Abdul Qayyum Khan Kundi l
During Vietnam War, America blamed Cambodia for all her policy and military failures. They engaged in bombings of border areas supposedly to prevent cross-border help to Vietnamese. It destabilized Cambodia from which they are still struggling to recover but despite that America did not win in Vietnam and had to leave. A similar situation is now emerging in Afghanistan where America blames Pakistan for her failures and refuse to recognize its own flawed policy. The reality is that foreign forces are considered occupiers by the majority of Afghans and the corrupt government installed by them is considered a puppet of the occupiers. Europe, China, and Russia should come forward and inform the United States that dealing with Pakistan like Cambodia will be unacceptable.
The Pakistani government, opposition, and military have repeatedly made public pledges that our territory will not be allowed to be used by any foreign militants. Other powers should help Pakistan in counter-terrorism rather than keep chanting do more. The International community should also realize that Pakistan has genuine strategic interests in Afghanistan as a neighboring country and any effort to allow undermining these interests are detrimental for stable South Asia region.
A political solution should be found where all Afghan stakeholders are participants and an international platform guarantee the agreement respected by all. We need something similar to Minsk accord for Afghanistan.
There are widespread expectations that Trump Administration will announce their Afghan policy sometime this month. It is also considered a foregone conclusion that troops level will be increased and that pressure on Pakistan will be increased to do more. The majority of foreign policy experts disagree with sending more troops and does not see that it will break the stalemate or retard the momentum of Afghan Taliban. But the reality is that unilateral, unrealistic and imperialist thinking prevails in Washington DC which does not bode well for South Asia.
Troop surge without an accompanying political solution will destabilize the region. USA is talking to her European and NATO partners for Afghanistan policy but the proper forum would be Quadrilateral Cooperation Group (QCG) and UN Security Council (UNSC) before a decision is made to send more troops. A political solution should be found where all Afghan stakeholders are participants and an international platform guarantee the agreement respected by all. We need something similar to Minsk accord for Afghanistan.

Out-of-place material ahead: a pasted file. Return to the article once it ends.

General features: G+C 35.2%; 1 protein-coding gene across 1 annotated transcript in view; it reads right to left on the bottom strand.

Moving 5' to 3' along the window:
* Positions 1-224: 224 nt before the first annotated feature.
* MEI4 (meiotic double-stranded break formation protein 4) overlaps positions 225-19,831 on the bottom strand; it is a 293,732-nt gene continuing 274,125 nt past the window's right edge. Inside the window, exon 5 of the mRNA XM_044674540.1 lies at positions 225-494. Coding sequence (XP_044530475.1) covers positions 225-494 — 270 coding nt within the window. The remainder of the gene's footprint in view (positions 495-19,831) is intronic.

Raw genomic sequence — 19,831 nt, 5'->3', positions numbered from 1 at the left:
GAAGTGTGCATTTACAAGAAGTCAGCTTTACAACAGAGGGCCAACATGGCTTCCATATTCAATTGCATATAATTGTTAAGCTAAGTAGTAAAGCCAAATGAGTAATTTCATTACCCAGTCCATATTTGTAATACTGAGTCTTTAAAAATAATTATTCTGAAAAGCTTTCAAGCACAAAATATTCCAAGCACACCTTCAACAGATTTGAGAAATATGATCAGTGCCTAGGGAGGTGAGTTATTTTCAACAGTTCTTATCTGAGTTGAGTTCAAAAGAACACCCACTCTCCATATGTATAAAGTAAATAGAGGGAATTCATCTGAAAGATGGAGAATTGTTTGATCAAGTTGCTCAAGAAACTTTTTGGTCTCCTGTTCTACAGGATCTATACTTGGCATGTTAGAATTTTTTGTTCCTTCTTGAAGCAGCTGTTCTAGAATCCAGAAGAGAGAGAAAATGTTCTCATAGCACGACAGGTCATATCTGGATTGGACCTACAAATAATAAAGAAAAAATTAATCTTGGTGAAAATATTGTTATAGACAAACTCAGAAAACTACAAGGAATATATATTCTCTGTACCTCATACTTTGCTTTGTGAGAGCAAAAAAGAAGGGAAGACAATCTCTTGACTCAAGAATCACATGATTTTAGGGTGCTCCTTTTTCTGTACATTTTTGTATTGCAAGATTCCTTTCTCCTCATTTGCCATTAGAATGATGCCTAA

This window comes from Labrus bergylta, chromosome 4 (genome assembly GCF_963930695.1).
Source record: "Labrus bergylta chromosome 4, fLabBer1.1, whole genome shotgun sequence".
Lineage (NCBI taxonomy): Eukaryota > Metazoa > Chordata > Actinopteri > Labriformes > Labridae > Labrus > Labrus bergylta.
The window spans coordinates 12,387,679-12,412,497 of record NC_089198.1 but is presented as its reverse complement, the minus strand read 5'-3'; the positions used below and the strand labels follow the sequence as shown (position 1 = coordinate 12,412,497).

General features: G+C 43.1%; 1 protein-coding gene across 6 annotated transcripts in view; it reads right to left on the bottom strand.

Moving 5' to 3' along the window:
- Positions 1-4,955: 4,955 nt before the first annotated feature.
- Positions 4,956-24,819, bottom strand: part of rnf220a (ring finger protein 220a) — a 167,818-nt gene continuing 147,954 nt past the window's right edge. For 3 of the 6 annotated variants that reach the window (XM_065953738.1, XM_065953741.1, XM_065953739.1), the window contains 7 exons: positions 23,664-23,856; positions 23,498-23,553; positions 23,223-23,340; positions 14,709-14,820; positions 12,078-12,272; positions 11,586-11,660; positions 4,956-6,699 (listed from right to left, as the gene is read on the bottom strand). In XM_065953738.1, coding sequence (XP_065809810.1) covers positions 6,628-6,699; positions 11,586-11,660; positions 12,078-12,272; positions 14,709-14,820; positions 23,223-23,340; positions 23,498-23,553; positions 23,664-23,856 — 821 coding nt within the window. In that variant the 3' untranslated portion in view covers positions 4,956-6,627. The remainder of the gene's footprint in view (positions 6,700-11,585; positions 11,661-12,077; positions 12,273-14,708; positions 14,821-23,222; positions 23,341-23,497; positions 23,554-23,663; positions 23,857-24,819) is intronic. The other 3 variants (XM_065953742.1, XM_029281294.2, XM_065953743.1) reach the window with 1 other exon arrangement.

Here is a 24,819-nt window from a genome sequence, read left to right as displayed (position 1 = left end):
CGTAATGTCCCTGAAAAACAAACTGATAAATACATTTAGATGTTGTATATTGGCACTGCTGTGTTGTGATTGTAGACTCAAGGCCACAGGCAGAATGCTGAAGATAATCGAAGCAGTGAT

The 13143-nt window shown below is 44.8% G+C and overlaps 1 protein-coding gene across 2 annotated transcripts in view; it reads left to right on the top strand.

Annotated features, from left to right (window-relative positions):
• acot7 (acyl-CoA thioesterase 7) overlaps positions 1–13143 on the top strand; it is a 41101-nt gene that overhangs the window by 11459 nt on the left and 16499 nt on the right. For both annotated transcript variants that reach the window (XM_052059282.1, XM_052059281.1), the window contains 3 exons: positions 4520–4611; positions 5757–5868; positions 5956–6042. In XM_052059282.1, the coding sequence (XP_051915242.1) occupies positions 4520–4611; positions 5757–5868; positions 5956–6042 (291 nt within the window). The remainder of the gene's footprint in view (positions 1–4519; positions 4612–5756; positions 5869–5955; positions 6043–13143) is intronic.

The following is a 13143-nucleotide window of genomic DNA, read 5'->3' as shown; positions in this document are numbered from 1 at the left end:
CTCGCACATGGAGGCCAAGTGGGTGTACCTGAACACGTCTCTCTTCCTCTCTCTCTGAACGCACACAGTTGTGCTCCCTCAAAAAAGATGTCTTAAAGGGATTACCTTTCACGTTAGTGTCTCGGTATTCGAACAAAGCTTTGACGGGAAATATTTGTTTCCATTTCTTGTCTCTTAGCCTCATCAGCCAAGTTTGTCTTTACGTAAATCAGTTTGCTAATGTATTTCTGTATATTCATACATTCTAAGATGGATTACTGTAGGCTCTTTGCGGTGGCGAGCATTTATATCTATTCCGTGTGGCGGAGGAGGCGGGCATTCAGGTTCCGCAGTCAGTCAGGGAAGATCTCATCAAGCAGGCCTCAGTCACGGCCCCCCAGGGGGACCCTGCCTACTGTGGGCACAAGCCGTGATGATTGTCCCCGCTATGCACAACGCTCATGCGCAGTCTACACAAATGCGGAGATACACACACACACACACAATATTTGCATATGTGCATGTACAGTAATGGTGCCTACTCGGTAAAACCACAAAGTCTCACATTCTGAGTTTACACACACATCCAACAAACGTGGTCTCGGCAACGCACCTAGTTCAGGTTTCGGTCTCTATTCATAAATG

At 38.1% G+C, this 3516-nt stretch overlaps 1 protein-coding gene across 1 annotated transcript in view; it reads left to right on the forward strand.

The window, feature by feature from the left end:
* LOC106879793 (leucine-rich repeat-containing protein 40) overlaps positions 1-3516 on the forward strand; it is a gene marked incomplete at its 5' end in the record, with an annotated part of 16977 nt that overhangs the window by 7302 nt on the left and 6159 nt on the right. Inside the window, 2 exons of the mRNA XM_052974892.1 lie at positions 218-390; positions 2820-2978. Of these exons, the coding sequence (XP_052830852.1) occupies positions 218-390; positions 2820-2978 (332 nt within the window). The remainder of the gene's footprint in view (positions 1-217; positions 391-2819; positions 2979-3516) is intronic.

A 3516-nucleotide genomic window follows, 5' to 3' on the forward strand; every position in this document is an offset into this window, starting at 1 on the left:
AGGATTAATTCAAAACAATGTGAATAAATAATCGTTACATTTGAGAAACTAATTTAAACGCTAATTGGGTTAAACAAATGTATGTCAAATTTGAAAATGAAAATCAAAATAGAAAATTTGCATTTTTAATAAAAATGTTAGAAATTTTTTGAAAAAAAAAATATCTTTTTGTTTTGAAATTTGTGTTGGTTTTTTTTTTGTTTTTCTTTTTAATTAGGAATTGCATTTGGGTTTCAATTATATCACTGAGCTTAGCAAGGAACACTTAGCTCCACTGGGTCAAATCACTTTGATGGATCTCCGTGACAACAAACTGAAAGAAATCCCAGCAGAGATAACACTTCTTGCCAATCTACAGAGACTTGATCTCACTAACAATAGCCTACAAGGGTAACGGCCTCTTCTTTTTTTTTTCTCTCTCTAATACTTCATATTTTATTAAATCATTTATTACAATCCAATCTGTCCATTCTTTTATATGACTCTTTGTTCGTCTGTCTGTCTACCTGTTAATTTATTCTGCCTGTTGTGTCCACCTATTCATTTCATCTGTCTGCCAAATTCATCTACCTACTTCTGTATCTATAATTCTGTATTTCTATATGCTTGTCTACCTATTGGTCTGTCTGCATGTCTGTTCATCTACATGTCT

What should Islamabad do?
What are the options for Pakistan? The absence of a full-time Foreign Ministry has seriously retarded Pakistan’s diplomatic initiative. Prime Minister’s Foreign Policy Adviser Sartaj Aziz is an experienced hand but he does not enjoy the same stature and diplomatic protocol that is accorded to a full-time Foreign Minister. Pakistan should engage with Iran, Russia, China, and Turkey about opposing the unilateral decision of USA to send more troops to Afghanistan.
The recent trilateral summit between Afghanistan, Pakistan, and Tajikistan is very important and should become a cornerstone of connecting Central Asia with CPEC.
Pakistan should demand that its counter-terrorism efforts should be recognized rather than being blamed for inaction. Recent Chinese and Russian statements in support of Pakistan are very encouraging.
But we should also reach out to Iran and Turkey and seek their support as well. Turkey as a NATO ally already has troops in Afghanistan and can play a significant role in becoming a guarantor of a political settlement. The recent trilateral summit between Afghanistan, Pakistan, and Tajikistan is very important and should become a cornerstone of connecting Central Asia with CPEC.
Chinese foreign ministry spokesman comment that there is no meeting planned between President XI and PM Modi shows the tension due to recent border clashes and competing claims of sovereignty over disputed areas.
Never reinforce a failure
Regime change and military interventions in the Middle East has created a crisis that is affecting every country in the larger region. Europe is facing a refugee crisis and rise of the extreme right that is intolerant towards Muslims. Without solving these crises especially Libya, Syria, Iraq, Yemen, Afghanistan, and Ukraine the world will remain at the edge. Anyone of these flashpoints could translate into a major conflict. American foreign policy seems to be confused and directionless. Each cabinet member has his/her own views that many times do not match with other cabinet members which show a lack of coordination and teamwork. This confusion is making American allies very nervous and they are increasingly charting their own independent foreign policy positions.
G20 summit in Homberg Germany is being closely monitored by observers to look for signs of tensions especially between USA-Russia, USA-Germany, USA-China, and China-India.Chinese foreign ministry spokesman comment that there is no meeting planned between President XI and PM Modi shows the tension due to recent border clashes and competing claims of sovereignty over disputed areas.
Abdul Qayyum Khan Kundi is former President of Pakistan Chamber of Commerce, USA, and a member of PTI Central Tarbiyati Council as Incharge of Curriculum Development. He has also authored the book: Islamic Social Contract.The views expressed in this article are the author’s own and do not necessarily reflect Global Village Space’s editorial policy.